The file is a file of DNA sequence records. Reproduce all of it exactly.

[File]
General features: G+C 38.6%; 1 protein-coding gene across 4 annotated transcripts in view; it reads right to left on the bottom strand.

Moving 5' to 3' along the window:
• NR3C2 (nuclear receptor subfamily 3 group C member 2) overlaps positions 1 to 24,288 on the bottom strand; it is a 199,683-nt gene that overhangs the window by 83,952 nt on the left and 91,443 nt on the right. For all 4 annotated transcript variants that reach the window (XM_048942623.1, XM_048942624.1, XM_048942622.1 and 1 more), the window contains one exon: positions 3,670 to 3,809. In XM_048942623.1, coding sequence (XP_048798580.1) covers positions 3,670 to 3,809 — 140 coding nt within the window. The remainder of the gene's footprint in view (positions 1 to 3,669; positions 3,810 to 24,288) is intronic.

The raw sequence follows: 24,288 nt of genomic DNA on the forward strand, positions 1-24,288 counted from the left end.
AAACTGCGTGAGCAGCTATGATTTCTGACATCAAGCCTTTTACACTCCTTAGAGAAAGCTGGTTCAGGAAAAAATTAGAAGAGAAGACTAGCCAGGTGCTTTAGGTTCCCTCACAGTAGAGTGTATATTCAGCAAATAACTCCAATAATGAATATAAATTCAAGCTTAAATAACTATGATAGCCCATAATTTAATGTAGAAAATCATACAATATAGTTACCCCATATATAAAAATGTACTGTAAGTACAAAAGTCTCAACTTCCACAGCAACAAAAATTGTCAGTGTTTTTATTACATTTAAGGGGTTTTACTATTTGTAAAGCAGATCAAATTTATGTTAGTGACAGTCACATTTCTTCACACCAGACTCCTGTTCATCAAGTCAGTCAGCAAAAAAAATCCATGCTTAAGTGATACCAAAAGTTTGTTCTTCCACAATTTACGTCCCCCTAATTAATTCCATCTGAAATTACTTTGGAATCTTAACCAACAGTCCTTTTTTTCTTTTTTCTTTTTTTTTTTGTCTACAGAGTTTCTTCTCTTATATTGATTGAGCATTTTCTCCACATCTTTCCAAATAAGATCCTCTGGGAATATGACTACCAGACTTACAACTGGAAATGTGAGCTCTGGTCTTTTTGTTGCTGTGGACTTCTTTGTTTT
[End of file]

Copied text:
General features: G+C 38.6%; 1 protein-coding gene across 4 annotated transcripts in view; it reads right to left on the bottom strand.

Moving 5' to 3' along the window:
• NR3C2 (nuclear receptor subfamily 3 group C member 2) overlaps positions 1 to 24,288 on the bottom strand; it is a 199,683-nt gene that overhangs the window by 83,952 nt on the left and 91,443 nt on the right. For all 4 annotated transcript variants that reach the window (XM_048942623.1, XM_048942624.1, XM_048942622.1 and 1 more), the window contains one exon: positions 3,670 to 3,809. In XM_048942623.1, coding sequence (XP_048798580.1) covers positions 3,670 to 3,809 — 140 coding nt within the window. The remainder of the gene's footprint in view (positions 1 to 3,669; positions 3,810 to 24,288) is intronic.

The raw sequence follows: 24,288 nt of genomic DNA on the forward strand, positions 1-24,288 counted from the left end.
AAACTGCGTGAGCAGCTATGATTTCTGACATCAAGCCTTTTACACTCCTTAGAGAAAGCTGGTTCAGGAAAAAATTAGAAGAGAAGACTAGCCAGGTGCTTTAGGTTCCCTCACAGTAGAGTGTATATTCAGCAAATAACTCCAATAATGAATATAAATTCAAGCTTAAATAACTATGATAGCCCATAATTTAATGTAGAAAATCATACAATATAGTTACCCCATATATAAAAATGTACTGTAAGTACAAAAGTCTCAACTTCCACAGCAACAAAAATTGTCAGTGTTTTTATTACATTTAAGGGGTTTTACTATTTGTAAAGCAGATCAAATTTATGTTAGTGACAGTCACATTTCTTCACACCAGACTCCTGTTCATCAAGTCAGTCAGCAAAAAAAATCCATGCTTAAGTGATACCAAAAGTTTGTTCTTCCACAATTTACGTCCCCCTAATTAATTCCATCTGAAATTACTTTGGAATCTTAACCAACAGTCCTTTTTTTCTTTTTTCTTTTTTTTTTTGTCTACAGAGTTTCTTCTCTTATATTGATTGAGCATTTTCTCCACATCTTTCCAAATAAGATCCTCTGGGAATATGACTACCAGACTTACAACTGGAAATGTGAGCTCTGGTCTTTTTGTTGCTGTGGACTTCTTTGTTTT